UBC In The News

Amazon is powering the coronavirus diagnostics of the future

Forbes featured Savvas Nicolaou, a UBC professor of radiology and William Parker, a radiology resident, for their research on an artificial intelligence model for chest x-rays, with the goal of developing an alternative way to diagnose COVID-19 patients besides existing tests.

The world needs a new, depoliticised WHO

Financial Times mentioned UBC history professor Heidi Tworek in an article about public health information sharing.
Financial Times (subscription)

Can COVID antibodies lead to vaccine? Blood-based studies could unlock unknowns

The Canadian Press spoke to Danuta Skowronski, a clinical professor at UBC’s school of population and public health and the epidemiology lead at BCCDC, about the advantages of blood serum studies that are based on antibody detection.
The Canadian Press via YahooWinnipeg Free Press

'You're not breaking your children': Experts say more screen time right now is OK

Jennifer Shapka, a professor at UBC’s faculty of education, says parents should not worry too much if kids are spending more time than usual on screens as they struggle to provide guidance for children while juggling work duties.

Table tennis, anyone? ALC revenues gutted by pandemic

Luke Clark, a UBC psychology professor and director of the Centre for Gambling Research, gave comments about gambling behaviour during economic difficulties and says a combination of staying at home and the tremendous economic pressures increases gambling harms at a time when people are at their most vulnerable.

Answering your questions about seniors' care amid the coronavirus pandemic

Roger Wong, a clinical professor of geriatric medicine at UBC’s faculty of medicine, and Jennifer Baumbusch, a UBC nursing professor, answered questions about seniors and long-term care during COVID-19.
Wong: CBC
Baumbusch: CBC

What's up with the false negative test results? Your COVID-19 questions answered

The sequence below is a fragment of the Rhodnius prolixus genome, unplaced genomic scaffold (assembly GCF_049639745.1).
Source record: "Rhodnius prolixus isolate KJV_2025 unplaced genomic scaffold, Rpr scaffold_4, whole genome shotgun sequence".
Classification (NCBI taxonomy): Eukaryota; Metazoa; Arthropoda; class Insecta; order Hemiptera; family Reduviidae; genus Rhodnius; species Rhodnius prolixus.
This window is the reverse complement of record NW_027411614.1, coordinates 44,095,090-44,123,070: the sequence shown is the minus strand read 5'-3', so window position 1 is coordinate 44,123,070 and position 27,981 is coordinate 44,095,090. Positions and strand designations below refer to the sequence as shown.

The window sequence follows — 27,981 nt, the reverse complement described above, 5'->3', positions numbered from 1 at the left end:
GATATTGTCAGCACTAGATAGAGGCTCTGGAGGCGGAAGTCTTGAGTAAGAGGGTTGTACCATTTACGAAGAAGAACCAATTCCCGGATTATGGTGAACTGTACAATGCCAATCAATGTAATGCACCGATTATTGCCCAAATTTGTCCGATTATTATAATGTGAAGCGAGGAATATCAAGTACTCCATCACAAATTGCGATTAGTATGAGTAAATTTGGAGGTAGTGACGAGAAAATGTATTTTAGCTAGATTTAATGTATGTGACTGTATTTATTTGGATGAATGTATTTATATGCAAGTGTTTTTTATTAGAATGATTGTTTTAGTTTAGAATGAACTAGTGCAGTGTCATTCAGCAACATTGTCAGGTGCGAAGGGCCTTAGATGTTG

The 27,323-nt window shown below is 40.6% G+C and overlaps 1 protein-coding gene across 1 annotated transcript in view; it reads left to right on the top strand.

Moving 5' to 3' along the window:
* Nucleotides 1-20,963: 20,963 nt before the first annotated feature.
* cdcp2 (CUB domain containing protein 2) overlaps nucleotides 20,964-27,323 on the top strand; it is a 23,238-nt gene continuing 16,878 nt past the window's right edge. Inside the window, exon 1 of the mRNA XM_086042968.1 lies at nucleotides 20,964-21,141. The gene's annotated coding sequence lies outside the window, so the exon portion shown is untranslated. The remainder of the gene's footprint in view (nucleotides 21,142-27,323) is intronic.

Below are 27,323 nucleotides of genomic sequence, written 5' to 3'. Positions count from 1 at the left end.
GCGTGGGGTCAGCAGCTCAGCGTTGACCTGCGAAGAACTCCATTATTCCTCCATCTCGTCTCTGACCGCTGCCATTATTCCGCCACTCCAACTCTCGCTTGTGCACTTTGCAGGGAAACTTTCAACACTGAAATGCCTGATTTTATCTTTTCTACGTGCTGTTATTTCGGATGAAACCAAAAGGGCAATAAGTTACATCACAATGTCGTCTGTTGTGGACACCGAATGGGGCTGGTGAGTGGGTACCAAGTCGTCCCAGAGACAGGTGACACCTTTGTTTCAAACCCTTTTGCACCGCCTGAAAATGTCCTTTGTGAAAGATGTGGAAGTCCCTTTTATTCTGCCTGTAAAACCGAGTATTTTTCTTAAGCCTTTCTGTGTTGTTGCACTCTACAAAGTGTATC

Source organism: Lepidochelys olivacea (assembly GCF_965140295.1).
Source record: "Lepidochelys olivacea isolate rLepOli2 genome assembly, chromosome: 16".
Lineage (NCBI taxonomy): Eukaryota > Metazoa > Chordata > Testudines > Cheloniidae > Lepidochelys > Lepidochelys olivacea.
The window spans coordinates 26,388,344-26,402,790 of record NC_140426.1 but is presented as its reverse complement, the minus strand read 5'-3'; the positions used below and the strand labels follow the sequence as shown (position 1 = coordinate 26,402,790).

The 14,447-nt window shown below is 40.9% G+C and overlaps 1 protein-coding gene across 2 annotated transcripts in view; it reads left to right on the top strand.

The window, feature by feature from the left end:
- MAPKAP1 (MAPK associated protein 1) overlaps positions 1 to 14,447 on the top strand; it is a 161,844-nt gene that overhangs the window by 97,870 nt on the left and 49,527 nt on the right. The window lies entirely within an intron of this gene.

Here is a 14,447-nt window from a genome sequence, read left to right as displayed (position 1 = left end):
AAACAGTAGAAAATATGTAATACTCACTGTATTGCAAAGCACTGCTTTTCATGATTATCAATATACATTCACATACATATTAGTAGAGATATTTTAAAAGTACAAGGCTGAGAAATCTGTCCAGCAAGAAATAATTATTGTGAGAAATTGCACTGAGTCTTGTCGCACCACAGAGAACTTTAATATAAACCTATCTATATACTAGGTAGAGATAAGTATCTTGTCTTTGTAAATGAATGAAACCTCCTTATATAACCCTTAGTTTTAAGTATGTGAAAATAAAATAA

Siyun Wang, a food safety engineering professor at UBC’s faculty of land and food systems, says produce is just as safe as before the pandemic because the latest science suggests the coronavirus is not transmitted through food.

Food supply is holding up despite some empty shelves

Globel interviewed UBC food economist James Vercammen about the stability of food supply in B.C. amid coronavirus pandemic.
Global (15:53 mark)

Despite the hype, Canada takes slow approach to COVID-19 antibody testing

Jean Carruthers, a clinical professor in UBC’s department of ophthalmology and visual sciences, is calling out the Canadian government to use the antibody test locally instead of shipping to foreign countries. If people could know that they were immune to the virus, it would be amazingly helpful to Canadians, she says.

Former Liberal justice minister urges sanctions against Chinese officials who covered up early COVID-19 outbreak

Wenran Jiang, an adjunct professor at UBC’s school of public policy and global affairs, spoke about the accusations against the Chinese government’s COVID-19 statistics.
Globe and Mail

Why the West appears to be ‘flattening the curve’ better than central Canada

Mohsen Sadatsafavi, an epidemiologist and health outcomes scientist at UBC’s faculty of pharmaceutical sciences, commented on why B.C. is doing a better job of flattening the curve.
The Star (subscription)

Warmer weather won't have big impact on slowing COVID-19: experts

Pharmaceutical sciences professor Mohsen Sadatsafavi says the link between warmer temperatures and coronavirus is weak and our restriction strategy should be independent of the weather, vaccines and treatment.
Vancouver SunThe Province

Canada fumbled Its COVID-19 response and must catch up, say experts

Peter Phillips, a clinical professor in UBC’s division of infectious diseases, was quoted about the federal government’s reluctance to act early and proactively on COVID-19.
The Tyee

The Data-Sitters Club

Inside Higher Ed featured Data-Sitters Club, a group of scholars who’ve come together to do computational text analysis of the popular children’s book series they grew up reading, and quoted DSC member and UBC Slavic studies professor Katherine Bowers.
Inside Higher Ed